International Journal of Genomics

International Journal of Genomics / 2020 / Article

Research Article | Open Access

Volume 2020 |Article ID 3781791 | https://doi.org/10.1155/2020/3781791

Maurizio Ricci, Rita Compagna, Bruno Amato, Sercan Kenanoglu, Dominika Veselenyiova, Danjela Kurti, Mirko Baglivo, Syed Hussain Basha, Roberta Serrani, Giacinto Abele Donato Miggiano, Barbara Aquilanti, Giuseppina Matera, Giuseppe Marceddu, Valeria Velluti, Lucilla Gagliardi, Munis Dundar, Juraj Krajcovic, Matteo Bertelli, "Mutations in the ARAP3 Gene in Three Families with Primary Lymphedema Negative for Mutations in Known Lymphedema-Associated Genes", International Journal of Genomics, vol. 2020, Article ID 3781791, 9 pages, 2020. https://doi.org/10.1155/2020/3781791

Mutations in the ARAP3 Gene in Three Families with Primary Lymphedema Negative for Mutations in Known Lymphedema-Associated Genes

Academic Editor: Atsushi Kurabayashi
Received15 Apr 2020
Revised07 Jul 2020
Accepted01 Aug 2020
Published25 Aug 2020

Abstract

Background. ARAP3 is a small GTPase-activating protein regulator, which has important functions in lymphatic vessel organogenesis and modulation of cell adhesion and migration. Mutations in the ARAP3 gene are associated with impaired lymphatic vessel formation. Objective. The aim of our study was to determine the genotypes of lymphedema patients in relation to variants in the ARAP3 gene in order to explore its role in the development of lymphedema. Methods and Results. We applied next-generation sequencing to DNA samples of a cohort of 246 Italian patients with lymphatic malformations. When we tested probands for known lymphedema genes, 235 out of 246 were negative. Retrospectively, we tested the DNA of these 235 patients for new candidate lymphedema-associated genes, including ARAP3. Three out of 235 probands proved to carry rare missense heterozygous variants in ARAP3. In the case of two families, other family members were also tested and proved negative for the ARAP3 variant, besides being unaffected by lymphedema. According to in silico analysis, alterations due to these variants have a significant impact on the overall structure and stability of the resulting proteins. Conclusions. Based on our results, we propose that variants in ARAP3 could be included in genetic testing for lymphedema.

1. Introduction

ARAP3, also known as CENTD3 or DRAG1, is a GTPase-activating protein (GAP) encoded by the ARAP3 gene, which consists of 35 exons and maps to 5q31.3. ARAP3 has a multidomain structure, containing ArfGAP and RhoGAP domains, ankyrin repeats, and the pleckstrin homology domain 3 (PH3), and is therefore capable of phosphoinositide binding [1]. While the ArfGAP and RhoGAP domains work together to shape the cell cytoskeleton, PH3 facilitates cell signaling by binding to specific phosphoinositides [2].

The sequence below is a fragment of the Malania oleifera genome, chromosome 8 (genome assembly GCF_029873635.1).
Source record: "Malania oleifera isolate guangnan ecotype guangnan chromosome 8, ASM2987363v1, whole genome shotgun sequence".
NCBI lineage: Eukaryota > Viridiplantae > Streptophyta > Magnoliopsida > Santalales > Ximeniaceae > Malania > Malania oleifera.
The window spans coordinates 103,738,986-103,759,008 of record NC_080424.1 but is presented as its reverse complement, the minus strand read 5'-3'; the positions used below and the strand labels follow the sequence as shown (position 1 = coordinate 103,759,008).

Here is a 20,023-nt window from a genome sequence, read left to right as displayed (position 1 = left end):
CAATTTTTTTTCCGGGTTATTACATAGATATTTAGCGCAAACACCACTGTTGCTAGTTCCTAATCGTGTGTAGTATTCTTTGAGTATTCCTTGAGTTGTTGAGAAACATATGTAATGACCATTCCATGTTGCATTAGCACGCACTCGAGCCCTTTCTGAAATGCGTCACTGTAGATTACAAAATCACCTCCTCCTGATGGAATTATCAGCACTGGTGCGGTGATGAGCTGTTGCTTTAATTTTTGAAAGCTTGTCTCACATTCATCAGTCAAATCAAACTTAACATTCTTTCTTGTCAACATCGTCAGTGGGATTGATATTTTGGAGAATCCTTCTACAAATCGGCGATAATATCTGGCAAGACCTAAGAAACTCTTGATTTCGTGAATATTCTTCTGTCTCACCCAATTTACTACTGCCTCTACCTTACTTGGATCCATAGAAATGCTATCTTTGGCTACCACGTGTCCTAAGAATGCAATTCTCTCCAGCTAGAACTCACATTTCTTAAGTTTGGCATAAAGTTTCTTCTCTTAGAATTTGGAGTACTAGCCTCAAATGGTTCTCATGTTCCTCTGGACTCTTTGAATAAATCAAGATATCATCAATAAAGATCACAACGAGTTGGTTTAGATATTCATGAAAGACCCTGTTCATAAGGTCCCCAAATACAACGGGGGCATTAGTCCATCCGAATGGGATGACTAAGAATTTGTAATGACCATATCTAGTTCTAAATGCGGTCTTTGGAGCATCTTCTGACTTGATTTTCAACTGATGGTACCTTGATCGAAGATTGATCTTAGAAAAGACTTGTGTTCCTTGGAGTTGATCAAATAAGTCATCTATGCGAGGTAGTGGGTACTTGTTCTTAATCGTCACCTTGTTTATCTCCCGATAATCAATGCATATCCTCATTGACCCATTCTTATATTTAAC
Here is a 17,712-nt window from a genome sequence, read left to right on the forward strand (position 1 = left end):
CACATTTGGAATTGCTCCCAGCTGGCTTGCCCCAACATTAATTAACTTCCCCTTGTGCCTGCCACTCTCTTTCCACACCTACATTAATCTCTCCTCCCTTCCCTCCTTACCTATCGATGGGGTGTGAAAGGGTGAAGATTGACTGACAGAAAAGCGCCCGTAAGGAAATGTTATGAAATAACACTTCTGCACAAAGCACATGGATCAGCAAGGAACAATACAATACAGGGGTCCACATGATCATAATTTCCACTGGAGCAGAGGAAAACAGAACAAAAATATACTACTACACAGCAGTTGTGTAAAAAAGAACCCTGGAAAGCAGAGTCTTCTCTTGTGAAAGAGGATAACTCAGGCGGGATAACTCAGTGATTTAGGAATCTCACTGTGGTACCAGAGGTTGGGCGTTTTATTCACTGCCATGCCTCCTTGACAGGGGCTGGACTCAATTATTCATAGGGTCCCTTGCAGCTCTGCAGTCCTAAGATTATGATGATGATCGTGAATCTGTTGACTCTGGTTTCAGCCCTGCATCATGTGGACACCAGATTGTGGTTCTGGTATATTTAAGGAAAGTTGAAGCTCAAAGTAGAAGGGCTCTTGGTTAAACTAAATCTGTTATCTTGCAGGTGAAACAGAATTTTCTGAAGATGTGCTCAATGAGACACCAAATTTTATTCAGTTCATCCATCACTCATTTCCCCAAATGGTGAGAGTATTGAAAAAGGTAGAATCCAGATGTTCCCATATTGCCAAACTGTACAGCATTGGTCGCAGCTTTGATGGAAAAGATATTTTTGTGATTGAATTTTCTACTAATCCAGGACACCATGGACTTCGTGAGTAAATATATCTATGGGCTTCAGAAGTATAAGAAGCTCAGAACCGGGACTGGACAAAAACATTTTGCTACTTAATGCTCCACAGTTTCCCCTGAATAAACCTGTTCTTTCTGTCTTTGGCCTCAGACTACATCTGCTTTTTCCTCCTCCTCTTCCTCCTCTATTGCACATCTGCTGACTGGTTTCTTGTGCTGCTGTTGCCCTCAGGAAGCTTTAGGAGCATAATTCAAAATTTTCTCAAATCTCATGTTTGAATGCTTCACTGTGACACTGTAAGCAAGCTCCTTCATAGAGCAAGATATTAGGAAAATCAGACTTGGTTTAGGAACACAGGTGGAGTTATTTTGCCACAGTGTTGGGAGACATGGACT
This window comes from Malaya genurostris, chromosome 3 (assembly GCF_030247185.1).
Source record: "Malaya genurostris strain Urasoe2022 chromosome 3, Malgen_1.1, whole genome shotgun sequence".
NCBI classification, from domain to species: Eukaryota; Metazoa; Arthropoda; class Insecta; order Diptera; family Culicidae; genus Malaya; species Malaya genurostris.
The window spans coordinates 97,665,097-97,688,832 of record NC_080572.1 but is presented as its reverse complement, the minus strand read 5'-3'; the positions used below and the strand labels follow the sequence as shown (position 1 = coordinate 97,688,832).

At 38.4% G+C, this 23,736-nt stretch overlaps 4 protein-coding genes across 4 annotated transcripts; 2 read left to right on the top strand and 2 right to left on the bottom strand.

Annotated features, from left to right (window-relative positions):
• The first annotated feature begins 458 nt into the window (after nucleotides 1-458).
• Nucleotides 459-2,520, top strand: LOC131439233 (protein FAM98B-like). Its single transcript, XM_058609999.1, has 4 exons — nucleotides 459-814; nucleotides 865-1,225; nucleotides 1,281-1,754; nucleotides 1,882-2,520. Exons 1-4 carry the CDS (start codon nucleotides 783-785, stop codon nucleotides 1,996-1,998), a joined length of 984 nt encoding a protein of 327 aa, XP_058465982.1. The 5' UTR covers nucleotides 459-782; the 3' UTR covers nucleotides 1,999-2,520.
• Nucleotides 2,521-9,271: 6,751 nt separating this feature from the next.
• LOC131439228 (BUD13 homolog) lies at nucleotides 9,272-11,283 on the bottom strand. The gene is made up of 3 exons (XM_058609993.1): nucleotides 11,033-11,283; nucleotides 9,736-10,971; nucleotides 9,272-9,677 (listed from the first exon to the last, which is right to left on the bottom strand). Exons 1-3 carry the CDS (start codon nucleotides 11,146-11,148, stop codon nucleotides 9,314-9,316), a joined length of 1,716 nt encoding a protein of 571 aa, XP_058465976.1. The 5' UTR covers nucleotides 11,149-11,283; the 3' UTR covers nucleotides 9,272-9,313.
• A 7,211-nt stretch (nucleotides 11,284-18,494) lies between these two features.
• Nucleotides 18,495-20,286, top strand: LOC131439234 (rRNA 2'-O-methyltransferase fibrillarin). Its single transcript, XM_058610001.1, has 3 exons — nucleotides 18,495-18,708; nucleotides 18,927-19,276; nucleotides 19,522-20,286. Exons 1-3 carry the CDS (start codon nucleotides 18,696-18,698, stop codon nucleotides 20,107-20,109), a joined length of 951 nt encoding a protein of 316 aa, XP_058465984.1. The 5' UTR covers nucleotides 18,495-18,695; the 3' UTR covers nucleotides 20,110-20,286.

ARAP3 was first identified for its capacity to bind phosphatidylinositol (3,4,5)-triphosphate (PIP3) in porcine leukocytes [3]. Its activity is controlled by PI3K (phosphoinositide 3-OH kinase), which regulates its catalytic activity and its localization in the cell, and by RAP-GTP, which controls its RhoGAP activity [3]. After activation by PI3K, ARAP3 undergoes translocation to the cell membrane, where its substrates RhoA-GTP and ARF6-GTP are located. ARAP3 depletion prevents its substrate GTPases from activating. In endothelial cells, this leads to changes in cell shape [4, 5].

The expression and function of ARAP3 have been studied in mice and zebrafish models [6] (Table 1). ARAP3 is irreplaceable in lymphatic vascular development, where it acts as a regulator of lymphatic vessel organogenesis and also modulates cell adhesion and migration. During embryo development, lymphatic vessels are formed by lymphangiogenesis from preexisting veins. Several molecular factors are crucial for the differentiation of endothelial cells into lymphatic endothelial cells (LECs) [7, 8]. The best known of these factors is VEGFR3 (vascular endothelial growth factor 3), which is important for the sprouting of precursor LECs that later become adult LECs [9]. ARAP3 seems to act downstream of VEGFR3 during lymphangiogenesis [6]. Depletion of ARAP3 in zebrafish leads to fewer precursor LECs sprouting from the cardinal vein, resulting in impaired lymphatic vessel formation. Despite the close link between lymphatic and blood vessel development, ARAP3-deficient zebrafish shows a normal blood vascular phenotype.


OrganismGeneFunctionLethalityLymphatic phenotype

MouseArap3Protein codingConditional Arap3 knockout lethal during gestation, impaired vascular development [10]Lymphatic anomalies, dysregulation of Arap3 in a mouse model of lymphatic disease [6]
Zebrafisharap3Protein coding/arap3 fewer precursor lymphatic endothelial cells sprout from the cardinal vein [6]